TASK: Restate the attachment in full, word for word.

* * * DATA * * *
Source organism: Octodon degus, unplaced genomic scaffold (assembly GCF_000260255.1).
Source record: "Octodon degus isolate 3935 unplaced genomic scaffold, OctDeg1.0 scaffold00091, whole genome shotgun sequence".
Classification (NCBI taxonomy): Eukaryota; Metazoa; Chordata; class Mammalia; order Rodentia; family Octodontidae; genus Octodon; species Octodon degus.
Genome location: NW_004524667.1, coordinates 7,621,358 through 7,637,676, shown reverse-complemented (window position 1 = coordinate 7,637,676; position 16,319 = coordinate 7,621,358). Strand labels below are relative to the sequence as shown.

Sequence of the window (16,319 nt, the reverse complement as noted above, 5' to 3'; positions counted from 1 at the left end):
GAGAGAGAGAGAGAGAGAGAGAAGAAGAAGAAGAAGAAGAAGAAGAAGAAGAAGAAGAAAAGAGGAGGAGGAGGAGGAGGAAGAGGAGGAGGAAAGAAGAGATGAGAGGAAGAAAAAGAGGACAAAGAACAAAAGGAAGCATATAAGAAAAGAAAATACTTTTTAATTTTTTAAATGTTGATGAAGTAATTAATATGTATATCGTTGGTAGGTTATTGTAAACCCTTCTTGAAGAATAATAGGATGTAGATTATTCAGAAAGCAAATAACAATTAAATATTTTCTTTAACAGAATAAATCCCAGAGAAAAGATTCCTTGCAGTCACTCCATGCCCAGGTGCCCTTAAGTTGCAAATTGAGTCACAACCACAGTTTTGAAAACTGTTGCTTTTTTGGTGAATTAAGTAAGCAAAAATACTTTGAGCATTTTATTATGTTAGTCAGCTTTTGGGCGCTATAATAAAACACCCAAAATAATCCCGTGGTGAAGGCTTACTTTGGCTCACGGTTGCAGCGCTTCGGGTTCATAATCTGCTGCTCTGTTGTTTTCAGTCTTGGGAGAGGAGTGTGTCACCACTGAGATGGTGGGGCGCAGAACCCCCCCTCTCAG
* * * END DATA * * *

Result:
Source organism: Octodon degus, unplaced genomic scaffold (assembly GCF_000260255.1).
Source record: "Octodon degus isolate 3935 unplaced genomic scaffold, OctDeg1.0 scaffold00091, whole genome shotgun sequence".
Classification (NCBI taxonomy): Eukaryota; Metazoa; Chordata; class Mammalia; order Rodentia; family Octodontidae; genus Octodon; species Octodon degus.
Genome location: NW_004524667.1, coordinates 7,621,358 through 7,637,676, shown reverse-complemented (window position 1 = coordinate 7,637,676; position 16,319 = coordinate 7,621,358). Strand labels below are relative to the sequence as shown.

Sequence of the window (16,319 nt, the reverse complement as noted above, 5' to 3'; positions counted from 1 at the left end):
GAGAGAGAGAGAGAGAGAGAGAAGAAGAAGAAGAAGAAGAAGAAGAAGAAGAAGAAGAAAAGAGGAGGAGGAGGAGGAGGAAGAGGAGGAGGAAAGAAGAGATGAGAGGAAGAAAAAGAGGACAAAGAACAAAAGGAAGCATATAAGAAAAGAAAATACTTTTTAATTTTTTAAATGTTGATGAAGTAATTAATATGTATATCGTTGGTAGGTTATTGTAAACCCTTCTTGAAGAATAATAGGATGTAGATTATTCAGAAAGCAAATAACAATTAAATATTTTCTTTAACAGAATAAATCCCAGAGAAAAGATTCCTTGCAGTCACTCCATGCCCAGGTGCCCTTAAGTTGCAAATTGAGTCACAACCACAGTTTTGAAAACTGTTGCTTTTTTGGTGAATTAAGTAAGCAAAAATACTTTGAGCATTTTATTATGTTAGTCAGCTTTTGGGCGCTATAATAAAACACCCAAAATAATCCCGTGGTGAAGGCTTACTTTGGCTCACGGTTGCAGCGCTTCGGGTTCATAATCTGCTGCTCTGTTGTTTTCAGTCTTGGGAGAGGAGTGTGTCACCACTGAGATGGTGGGGCGCAGAACCCCCCCTCTCAG